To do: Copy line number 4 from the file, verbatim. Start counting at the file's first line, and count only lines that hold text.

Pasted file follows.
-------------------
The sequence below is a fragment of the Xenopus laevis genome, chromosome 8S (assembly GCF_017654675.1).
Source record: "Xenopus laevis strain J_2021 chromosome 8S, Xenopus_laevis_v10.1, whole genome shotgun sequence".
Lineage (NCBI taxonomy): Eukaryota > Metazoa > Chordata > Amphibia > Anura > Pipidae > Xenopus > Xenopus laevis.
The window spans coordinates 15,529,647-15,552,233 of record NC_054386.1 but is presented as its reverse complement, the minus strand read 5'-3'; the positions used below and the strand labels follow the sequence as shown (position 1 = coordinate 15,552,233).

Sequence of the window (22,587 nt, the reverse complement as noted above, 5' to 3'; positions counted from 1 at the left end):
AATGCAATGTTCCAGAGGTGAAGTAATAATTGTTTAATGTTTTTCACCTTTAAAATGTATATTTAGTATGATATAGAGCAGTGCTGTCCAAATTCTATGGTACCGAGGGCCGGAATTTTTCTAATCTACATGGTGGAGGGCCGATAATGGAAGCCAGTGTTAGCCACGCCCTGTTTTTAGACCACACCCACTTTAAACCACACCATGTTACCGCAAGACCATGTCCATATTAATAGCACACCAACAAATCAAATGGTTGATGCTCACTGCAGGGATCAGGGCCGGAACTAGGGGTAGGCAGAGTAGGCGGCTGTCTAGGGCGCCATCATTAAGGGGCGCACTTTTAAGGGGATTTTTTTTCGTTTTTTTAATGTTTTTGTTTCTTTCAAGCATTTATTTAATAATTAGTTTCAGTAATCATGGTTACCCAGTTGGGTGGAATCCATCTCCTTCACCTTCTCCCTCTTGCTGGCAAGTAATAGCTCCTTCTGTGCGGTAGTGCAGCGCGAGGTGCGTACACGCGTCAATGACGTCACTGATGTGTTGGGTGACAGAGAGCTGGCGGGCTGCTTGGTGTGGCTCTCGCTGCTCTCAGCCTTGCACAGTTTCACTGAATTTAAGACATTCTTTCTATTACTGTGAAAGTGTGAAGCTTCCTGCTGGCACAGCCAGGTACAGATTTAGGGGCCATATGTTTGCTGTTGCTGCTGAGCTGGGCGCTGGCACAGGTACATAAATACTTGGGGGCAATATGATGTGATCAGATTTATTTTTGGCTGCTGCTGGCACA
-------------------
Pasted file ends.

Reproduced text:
The window spans coordinates 15,529,647-15,552,233 of record NC_054386.1 but is presented as its reverse complement, the minus strand read 5'-3'; the positions used below and the strand labels follow the sequence as shown (position 1 = coordinate 15,552,233).